And if people at the FBI and DOJ were actually conspiring to keep Trump out of the Oval Office --- the evidence of which appears increasingly rock-solid --- that’s about as ILLEGAL as it gets. So, hypothetically, if he were to get his old job back, an important consideration might be if he were able to do it from a jail cell, through some kind of “work-from-home” plan. Amazingly, Strzok was in charge of both the Hillary non-investigation, code name “Mid-Year Exam,” and the FBI’s ginned-up investigation into Trump’s non-existent “collusion” with Russia, code name “Crossfire Hurricane.” He was one of the agents sent by James Comey to interview Michael Flynn at the White House during the first few hectic days of Trump’s presidency. And he was hired by Andrew Weissmann to serve on Mueller’s special counsel team, where he would have remained for almost two years if his troublesome anti-Trump texts with Lisa Page hadn’t become public. But before that happened, in 2016-2017, he somehow turned up everywhere, the Forrest Gump of the FBI.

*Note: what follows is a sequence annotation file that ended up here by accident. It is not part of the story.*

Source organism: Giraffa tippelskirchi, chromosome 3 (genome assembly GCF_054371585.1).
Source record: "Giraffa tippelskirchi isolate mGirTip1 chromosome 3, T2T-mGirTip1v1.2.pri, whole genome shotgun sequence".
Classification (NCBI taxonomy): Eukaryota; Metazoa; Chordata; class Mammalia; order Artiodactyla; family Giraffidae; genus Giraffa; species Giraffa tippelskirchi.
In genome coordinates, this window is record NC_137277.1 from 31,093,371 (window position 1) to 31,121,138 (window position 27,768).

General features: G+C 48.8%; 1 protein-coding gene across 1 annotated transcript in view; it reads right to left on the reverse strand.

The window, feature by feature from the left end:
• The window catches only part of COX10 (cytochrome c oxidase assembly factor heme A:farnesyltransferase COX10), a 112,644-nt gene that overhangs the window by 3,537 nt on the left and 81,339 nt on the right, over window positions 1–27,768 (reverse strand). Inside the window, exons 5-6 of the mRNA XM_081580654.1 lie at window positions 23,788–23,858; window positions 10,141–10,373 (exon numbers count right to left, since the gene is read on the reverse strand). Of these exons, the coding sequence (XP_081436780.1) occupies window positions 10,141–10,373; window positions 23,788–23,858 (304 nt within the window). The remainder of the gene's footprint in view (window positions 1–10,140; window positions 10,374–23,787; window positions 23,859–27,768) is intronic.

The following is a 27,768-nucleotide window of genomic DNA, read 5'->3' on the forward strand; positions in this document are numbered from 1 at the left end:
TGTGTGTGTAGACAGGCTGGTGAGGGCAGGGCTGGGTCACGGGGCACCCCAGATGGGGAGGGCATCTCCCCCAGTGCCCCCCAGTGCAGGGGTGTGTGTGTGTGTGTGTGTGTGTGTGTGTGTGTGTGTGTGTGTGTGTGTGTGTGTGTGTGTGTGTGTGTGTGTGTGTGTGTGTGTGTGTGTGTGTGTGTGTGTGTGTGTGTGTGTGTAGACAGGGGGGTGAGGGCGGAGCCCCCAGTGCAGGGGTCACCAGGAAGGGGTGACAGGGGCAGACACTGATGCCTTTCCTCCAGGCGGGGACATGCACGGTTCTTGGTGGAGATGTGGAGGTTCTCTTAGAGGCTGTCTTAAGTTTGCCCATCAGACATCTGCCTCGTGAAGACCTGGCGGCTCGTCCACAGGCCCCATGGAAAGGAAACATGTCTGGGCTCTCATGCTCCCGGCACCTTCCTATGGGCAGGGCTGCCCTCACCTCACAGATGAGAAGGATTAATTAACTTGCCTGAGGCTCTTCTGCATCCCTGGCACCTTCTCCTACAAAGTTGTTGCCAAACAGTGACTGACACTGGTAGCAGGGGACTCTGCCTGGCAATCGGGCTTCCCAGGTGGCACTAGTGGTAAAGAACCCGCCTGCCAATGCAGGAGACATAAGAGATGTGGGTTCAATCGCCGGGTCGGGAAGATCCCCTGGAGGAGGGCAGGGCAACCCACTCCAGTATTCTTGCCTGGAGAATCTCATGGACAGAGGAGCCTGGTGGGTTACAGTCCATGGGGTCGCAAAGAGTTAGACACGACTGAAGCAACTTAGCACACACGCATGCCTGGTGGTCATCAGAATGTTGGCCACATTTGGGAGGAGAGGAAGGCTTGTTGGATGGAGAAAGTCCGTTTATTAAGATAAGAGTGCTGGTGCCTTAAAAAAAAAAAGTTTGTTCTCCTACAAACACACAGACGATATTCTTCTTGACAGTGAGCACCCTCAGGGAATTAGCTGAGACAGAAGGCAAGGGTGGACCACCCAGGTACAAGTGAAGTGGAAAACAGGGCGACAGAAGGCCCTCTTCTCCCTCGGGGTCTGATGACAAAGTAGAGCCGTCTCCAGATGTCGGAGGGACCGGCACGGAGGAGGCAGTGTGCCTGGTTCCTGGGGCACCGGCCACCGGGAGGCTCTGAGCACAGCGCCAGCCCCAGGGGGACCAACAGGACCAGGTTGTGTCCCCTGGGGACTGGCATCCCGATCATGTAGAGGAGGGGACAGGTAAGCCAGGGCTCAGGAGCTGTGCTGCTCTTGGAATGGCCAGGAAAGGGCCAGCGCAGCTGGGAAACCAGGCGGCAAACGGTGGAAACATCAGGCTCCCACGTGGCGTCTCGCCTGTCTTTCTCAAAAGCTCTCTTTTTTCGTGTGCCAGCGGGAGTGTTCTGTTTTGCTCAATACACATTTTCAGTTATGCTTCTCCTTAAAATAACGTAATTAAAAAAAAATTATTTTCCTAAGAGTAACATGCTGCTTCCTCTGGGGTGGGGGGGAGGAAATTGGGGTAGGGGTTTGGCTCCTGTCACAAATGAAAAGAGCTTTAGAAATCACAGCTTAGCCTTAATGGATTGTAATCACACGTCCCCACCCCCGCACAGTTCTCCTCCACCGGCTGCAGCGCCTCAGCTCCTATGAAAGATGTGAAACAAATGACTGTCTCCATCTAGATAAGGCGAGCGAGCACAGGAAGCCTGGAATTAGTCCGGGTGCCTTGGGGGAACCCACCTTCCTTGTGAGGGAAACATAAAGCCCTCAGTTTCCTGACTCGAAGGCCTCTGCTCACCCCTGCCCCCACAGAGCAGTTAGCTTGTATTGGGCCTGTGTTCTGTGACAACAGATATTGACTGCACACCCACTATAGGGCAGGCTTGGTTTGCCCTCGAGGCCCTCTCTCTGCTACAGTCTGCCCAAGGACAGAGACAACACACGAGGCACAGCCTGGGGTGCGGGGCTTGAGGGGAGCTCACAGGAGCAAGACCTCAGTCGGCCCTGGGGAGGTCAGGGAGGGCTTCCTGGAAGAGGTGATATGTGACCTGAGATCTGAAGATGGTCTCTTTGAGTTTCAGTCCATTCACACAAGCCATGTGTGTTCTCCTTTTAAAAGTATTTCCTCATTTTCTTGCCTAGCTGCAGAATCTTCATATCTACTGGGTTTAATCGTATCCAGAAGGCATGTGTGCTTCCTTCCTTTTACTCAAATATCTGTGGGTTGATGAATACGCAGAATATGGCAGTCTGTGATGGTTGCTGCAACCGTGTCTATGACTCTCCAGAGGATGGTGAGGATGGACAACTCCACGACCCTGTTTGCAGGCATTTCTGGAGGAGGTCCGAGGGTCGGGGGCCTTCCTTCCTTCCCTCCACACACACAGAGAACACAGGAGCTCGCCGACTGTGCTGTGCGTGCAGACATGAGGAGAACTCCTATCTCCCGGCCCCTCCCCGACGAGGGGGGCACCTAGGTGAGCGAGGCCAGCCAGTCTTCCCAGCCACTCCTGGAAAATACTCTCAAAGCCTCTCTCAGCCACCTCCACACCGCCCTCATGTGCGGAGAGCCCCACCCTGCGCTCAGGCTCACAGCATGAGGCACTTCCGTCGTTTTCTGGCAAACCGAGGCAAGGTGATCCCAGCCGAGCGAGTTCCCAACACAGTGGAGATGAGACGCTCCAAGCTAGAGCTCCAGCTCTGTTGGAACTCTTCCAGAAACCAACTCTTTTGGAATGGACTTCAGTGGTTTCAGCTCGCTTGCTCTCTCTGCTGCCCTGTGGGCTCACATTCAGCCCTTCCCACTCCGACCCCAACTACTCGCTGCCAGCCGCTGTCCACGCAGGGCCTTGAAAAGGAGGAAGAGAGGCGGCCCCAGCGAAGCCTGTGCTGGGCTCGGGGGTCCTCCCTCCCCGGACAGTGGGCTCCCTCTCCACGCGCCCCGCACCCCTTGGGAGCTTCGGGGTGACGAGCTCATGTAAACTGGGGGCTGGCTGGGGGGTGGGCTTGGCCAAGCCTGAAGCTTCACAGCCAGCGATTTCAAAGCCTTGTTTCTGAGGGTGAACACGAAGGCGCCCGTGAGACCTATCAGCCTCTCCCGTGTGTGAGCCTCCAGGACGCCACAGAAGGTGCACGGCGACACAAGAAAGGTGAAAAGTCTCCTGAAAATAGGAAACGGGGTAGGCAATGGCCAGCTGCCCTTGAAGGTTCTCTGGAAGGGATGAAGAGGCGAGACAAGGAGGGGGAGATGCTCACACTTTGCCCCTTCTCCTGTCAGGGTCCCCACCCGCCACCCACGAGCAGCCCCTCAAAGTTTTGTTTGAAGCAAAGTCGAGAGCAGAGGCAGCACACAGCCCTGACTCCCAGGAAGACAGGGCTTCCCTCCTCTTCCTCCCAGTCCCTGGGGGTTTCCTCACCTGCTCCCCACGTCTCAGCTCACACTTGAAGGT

According to the suit filed Tuesday, Strzok claims his firing in August of 2018 was “the result of unrelenting pressure from President Trump and his political allies in Congress and the media.” Wow, these guys blame Trump for EVERYTHING. And it’s hilarious that he claims his firing was politically motivated, considering the things he talked about that really were politically motivated. He has said under oath that he never let his politics impact “any official act” he took. But as Alan Dershowitz told Sean Hannity Tuesday night, “He was appropriately fired...he wasn’t fired for partisan political reasons; he was fired because he didn’t show the objectivity and neutrality required of a federal agent, particularly a member of the FBI.”